And there is no way you can make a choice unless you first know your options.
Self-awareness exposes and clarifies those options. It holds a mirror up to those life experiences that have shaped your thoughts, triggered your feelings, and inspired your values.
It connects your sensory experience in the present to its deep-seeded history. And it gives you the opportunity to verify the applicability of that history to the experience at hand.
In other words, self-awareness allows you to stand confidently and authentically in the present. And it does that, in part, by helping you own your past.
Why do I get so angry when he comes home late without calling? Why do I feel so threatened when she buys expensive things without telling me? Why do I feel objectified when he wants sex all the time? Why do I feel so rejected when she never wants sex? Why do I assume he doesn’t love me when he leaves me with all the housework and childcare to go play golf? Why do I feel like shutting down when she nags me about things I’m not doing right?
While there may be valid reasons for these feelings and questions to rise out of your present circumstances, there is likely more to the story.
There is good reason that relationships are likened to mirrors. They are a reflection of what lies unresolved within us, a beckoning to wounds left open or only partially healed.
And, regardless of all the fantasy and flutters that draw us into romantic relationships, we are actually drawn to them for deeper reasons. Relationships have the power to heal – even rewrite – the past.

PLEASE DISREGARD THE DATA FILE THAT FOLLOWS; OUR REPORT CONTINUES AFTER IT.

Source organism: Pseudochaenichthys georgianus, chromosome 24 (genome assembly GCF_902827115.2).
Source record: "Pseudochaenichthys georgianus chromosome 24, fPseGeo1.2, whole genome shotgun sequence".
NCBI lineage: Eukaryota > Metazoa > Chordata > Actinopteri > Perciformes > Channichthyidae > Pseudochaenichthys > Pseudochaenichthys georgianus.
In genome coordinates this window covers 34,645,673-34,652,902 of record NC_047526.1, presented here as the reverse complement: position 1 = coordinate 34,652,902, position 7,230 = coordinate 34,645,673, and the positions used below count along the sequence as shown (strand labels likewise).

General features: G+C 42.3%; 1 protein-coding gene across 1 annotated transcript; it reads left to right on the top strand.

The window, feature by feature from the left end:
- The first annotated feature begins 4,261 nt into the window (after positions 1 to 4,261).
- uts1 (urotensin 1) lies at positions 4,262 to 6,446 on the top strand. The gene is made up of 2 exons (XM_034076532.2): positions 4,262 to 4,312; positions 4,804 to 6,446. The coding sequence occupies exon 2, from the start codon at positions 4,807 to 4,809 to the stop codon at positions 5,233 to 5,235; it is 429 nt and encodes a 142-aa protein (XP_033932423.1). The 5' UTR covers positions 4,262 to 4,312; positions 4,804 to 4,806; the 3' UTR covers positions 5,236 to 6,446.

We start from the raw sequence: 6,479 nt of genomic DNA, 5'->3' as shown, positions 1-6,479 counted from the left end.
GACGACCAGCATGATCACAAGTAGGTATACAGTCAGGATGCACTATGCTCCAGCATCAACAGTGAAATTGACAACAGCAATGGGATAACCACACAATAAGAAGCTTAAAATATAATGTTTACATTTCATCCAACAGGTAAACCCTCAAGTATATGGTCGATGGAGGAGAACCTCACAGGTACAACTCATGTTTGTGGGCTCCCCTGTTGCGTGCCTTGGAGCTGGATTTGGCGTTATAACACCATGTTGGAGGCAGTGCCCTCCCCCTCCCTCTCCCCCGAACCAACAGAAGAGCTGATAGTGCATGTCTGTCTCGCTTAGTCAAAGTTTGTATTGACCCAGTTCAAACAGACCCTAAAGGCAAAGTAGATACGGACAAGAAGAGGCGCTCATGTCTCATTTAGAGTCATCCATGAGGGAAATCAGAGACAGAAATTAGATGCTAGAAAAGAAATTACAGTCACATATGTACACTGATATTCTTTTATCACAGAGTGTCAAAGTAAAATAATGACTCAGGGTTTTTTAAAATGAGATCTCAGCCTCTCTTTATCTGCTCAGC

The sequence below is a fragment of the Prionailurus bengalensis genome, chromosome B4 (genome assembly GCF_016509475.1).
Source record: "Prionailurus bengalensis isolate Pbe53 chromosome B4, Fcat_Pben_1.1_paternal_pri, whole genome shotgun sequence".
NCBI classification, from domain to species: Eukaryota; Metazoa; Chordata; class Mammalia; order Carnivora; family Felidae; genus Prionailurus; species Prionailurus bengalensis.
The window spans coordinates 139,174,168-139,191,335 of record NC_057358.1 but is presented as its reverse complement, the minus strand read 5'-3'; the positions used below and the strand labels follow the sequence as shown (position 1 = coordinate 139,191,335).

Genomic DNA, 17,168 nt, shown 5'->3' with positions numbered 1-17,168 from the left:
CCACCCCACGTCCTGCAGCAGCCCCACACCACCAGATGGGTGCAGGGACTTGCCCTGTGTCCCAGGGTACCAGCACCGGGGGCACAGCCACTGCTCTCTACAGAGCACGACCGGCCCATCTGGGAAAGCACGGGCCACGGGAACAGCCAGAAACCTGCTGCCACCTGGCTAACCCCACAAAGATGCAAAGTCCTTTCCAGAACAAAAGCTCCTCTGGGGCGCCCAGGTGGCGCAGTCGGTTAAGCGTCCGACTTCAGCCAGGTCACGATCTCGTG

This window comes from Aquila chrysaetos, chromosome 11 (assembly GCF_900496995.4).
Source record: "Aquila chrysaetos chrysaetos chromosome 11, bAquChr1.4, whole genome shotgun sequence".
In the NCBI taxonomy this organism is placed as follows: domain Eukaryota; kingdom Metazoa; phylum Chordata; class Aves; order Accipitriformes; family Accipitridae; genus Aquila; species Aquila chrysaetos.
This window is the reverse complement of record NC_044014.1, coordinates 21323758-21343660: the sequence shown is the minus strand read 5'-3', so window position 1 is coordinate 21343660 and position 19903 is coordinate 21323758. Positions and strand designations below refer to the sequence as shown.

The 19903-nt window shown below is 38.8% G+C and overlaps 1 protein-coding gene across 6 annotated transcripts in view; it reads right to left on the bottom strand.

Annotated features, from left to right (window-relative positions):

But they don’t magically do the work alone. They can become a battleground for acting out, allowing old wounds to continue bleeding with a certain fatalistic “I knew this would happen.”
They can also become a healing sanctuary – a haven of safety for the deep, often painful exploration into what holds you back from self-fulfillment.
Can self-awareness improve your relationships? Absolutely.
Can your relationships help your self-awareness? Absolutely.
As with any kind of growth, however, there has to be the willingness to stretch beyond your comfort zone. You can’t be self-aware and emotionally sedentary at the same time.
Self-awareness comes with a honey-do list. It expects you to pay attention – first and foremost to yourself so you can then give your conscious attention to others.
It expects you to be on-purpose with your thoughts, words, and actions and to recognize their influence on the present.
And, most importantly, self-awareness asks you to sign a contract exchanging victimhood for self-accountability.
The reward is self-empowerment and the ability to fearlessly step into and embrace the present, whether to learn, grow, heal…or simply enjoy.
How can self-awareness help me? It’s the first and most essential question in what will become a lifetime of self-learning.
And the answer will be revealed and continue to be revealed in each moment of happiness you experience.